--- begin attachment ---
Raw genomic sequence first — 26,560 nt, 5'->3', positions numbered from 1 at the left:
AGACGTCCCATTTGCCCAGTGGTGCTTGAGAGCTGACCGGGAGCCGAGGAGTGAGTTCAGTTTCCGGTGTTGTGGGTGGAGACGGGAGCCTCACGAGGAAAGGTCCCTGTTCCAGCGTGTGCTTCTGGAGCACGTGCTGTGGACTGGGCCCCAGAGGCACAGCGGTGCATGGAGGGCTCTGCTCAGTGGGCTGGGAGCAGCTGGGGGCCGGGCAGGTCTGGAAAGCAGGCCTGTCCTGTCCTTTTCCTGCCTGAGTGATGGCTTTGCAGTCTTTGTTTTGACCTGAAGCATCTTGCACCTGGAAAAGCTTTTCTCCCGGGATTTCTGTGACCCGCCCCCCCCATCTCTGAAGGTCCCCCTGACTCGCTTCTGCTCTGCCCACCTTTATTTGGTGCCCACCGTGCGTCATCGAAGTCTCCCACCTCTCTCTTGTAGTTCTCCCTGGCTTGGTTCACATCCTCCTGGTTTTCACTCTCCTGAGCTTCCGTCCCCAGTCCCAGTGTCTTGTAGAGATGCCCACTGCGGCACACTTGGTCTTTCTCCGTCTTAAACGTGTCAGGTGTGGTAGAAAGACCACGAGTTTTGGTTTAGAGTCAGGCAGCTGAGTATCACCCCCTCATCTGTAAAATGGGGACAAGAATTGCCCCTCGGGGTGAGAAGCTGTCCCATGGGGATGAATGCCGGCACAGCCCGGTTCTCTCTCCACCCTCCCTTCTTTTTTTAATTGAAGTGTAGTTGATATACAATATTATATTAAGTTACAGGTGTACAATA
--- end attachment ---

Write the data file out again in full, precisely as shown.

Raw genomic sequence first — 26,560 nt, 5'->3', positions numbered from 1 at the left:
AGACGTCCCATTTGCCCAGTGGTGCTTGAGAGCTGACCGGGAGCCGAGGAGTGAGTTCAGTTTCCGGTGTTGTGGGTGGAGACGGGAGCCTCACGAGGAAAGGTCCCTGTTCCAGCGTGTGCTTCTGGAGCACGTGCTGTGGACTGGGCCCCAGAGGCACAGCGGTGCATGGAGGGCTCTGCTCAGTGGGCTGGGAGCAGCTGGGGGCCGGGCAGGTCTGGAAAGCAGGCCTGTCCTGTCCTTTTCCTGCCTGAGTGATGGCTTTGCAGTCTTTGTTTTGACCTGAAGCATCTTGCACCTGGAAAAGCTTTTCTCCCGGGATTTCTGTGACCCGCCCCCCCCATCTCTGAAGGTCCCCCTGACTCGCTTCTGCTCTGCCCACCTTTATTTGGTGCCCACCGTGCGTCATCGAAGTCTCCCACCTCTCTCTTGTAGTTCTCCCTGGCTTGGTTCACATCCTCCTGGTTTTCACTCTCCTGAGCTTCCGTCCCCAGTCCCAGTGTCTTGTAGAGATGCCCACTGCGGCACACTTGGTCTTTCTCCGTCTTAAACGTGTCAGGTGTGGTAGAAAGACCACGAGTTTTGGTTTAGAGTCAGGCAGCTGAGTATCACCCCCTCATCTGTAAAATGGGGACAAGAATTGCCCCTCGGGGTGAGAAGCTGTCCCATGGGGATGAATGCCGGCACAGCCCGGTTCTCTCTCCACCCTCCCTTCTTTTTTTAATTGAAGTGTAGTTGATATACAATATTATATTAAGTTACAGGTGTACAATA